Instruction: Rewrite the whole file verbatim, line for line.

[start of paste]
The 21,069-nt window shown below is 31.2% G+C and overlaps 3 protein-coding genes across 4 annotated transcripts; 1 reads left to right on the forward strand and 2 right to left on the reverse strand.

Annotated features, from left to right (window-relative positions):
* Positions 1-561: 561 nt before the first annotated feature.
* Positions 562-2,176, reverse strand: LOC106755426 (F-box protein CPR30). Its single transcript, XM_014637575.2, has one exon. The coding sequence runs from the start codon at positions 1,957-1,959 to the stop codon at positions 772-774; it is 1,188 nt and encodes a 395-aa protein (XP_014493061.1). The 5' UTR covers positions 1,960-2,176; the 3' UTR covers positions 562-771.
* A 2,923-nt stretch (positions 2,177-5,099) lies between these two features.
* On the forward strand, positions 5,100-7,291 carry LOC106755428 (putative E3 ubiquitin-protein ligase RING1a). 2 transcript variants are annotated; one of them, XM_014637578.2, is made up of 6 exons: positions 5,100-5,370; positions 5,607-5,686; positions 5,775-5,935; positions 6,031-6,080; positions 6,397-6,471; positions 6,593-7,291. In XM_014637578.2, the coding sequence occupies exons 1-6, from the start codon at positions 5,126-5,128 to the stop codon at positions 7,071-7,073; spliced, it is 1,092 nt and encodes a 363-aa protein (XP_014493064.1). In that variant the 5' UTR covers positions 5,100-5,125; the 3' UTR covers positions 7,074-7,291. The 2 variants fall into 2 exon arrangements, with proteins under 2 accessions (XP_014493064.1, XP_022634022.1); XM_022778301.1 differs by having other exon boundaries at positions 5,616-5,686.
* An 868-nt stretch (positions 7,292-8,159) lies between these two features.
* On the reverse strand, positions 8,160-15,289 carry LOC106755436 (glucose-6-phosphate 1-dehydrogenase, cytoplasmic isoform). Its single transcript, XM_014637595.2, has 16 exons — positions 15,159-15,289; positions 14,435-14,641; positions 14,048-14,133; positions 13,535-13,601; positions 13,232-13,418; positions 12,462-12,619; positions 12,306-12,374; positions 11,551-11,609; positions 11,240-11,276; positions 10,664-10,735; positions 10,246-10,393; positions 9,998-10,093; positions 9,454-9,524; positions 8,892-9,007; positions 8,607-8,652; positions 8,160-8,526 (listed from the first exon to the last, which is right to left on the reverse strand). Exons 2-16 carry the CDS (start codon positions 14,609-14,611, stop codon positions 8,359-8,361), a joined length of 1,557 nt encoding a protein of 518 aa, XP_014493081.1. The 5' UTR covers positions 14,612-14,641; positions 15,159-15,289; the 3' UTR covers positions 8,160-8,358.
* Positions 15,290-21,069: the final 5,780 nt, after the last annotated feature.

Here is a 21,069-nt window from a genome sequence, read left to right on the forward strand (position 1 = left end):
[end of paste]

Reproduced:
The 21,069-nt window shown below is 31.2% G+C and overlaps 3 protein-coding genes across 4 annotated transcripts; 1 reads left to right on the forward strand and 2 right to left on the reverse strand.

Annotated features, from left to right (window-relative positions):
* Positions 1-561: 561 nt before the first annotated feature.
* Positions 562-2,176, reverse strand: LOC106755426 (F-box protein CPR30). Its single transcript, XM_014637575.2, has one exon. The coding sequence runs from the start codon at positions 1,957-1,959 to the stop codon at positions 772-774; it is 1,188 nt and encodes a 395-aa protein (XP_014493061.1). The 5' UTR covers positions 1,960-2,176; the 3' UTR covers positions 562-771.
* A 2,923-nt stretch (positions 2,177-5,099) lies between these two features.
* On the forward strand, positions 5,100-7,291 carry LOC106755428 (putative E3 ubiquitin-protein ligase RING1a). 2 transcript variants are annotated; one of them, XM_014637578.2, is made up of 6 exons: positions 5,100-5,370; positions 5,607-5,686; positions 5,775-5,935; positions 6,031-6,080; positions 6,397-6,471; positions 6,593-7,291. In XM_014637578.2, the coding sequence occupies exons 1-6, from the start codon at positions 5,126-5,128 to the stop codon at positions 7,071-7,073; spliced, it is 1,092 nt and encodes a 363-aa protein (XP_014493064.1). In that variant the 5' UTR covers positions 5,100-5,125; the 3' UTR covers positions 7,074-7,291. The 2 variants fall into 2 exon arrangements, with proteins under 2 accessions (XP_014493064.1, XP_022634022.1); XM_022778301.1 differs by having other exon boundaries at positions 5,616-5,686.
* An 868-nt stretch (positions 7,292-8,159) lies between these two features.
* On the reverse strand, positions 8,160-15,289 carry LOC106755436 (glucose-6-phosphate 1-dehydrogenase, cytoplasmic isoform). Its single transcript, XM_014637595.2, has 16 exons — positions 15,159-15,289; positions 14,435-14,641; positions 14,048-14,133; positions 13,535-13,601; positions 13,232-13,418; positions 12,462-12,619; positions 12,306-12,374; positions 11,551-11,609; positions 11,240-11,276; positions 10,664-10,735; positions 10,246-10,393; positions 9,998-10,093; positions 9,454-9,524; positions 8,892-9,007; positions 8,607-8,652; positions 8,160-8,526 (listed from the first exon to the last, which is right to left on the reverse strand). Exons 2-16 carry the CDS (start codon positions 14,609-14,611, stop codon positions 8,359-8,361), a joined length of 1,557 nt encoding a protein of 518 aa, XP_014493081.1. The 5' UTR covers positions 14,612-14,641; positions 15,159-15,289; the 3' UTR covers positions 8,160-8,358.
* Positions 15,290-21,069: the final 5,780 nt, after the last annotated feature.

Here is a 21,069-nt window from a genome sequence, read left to right on the forward strand (position 1 = left end):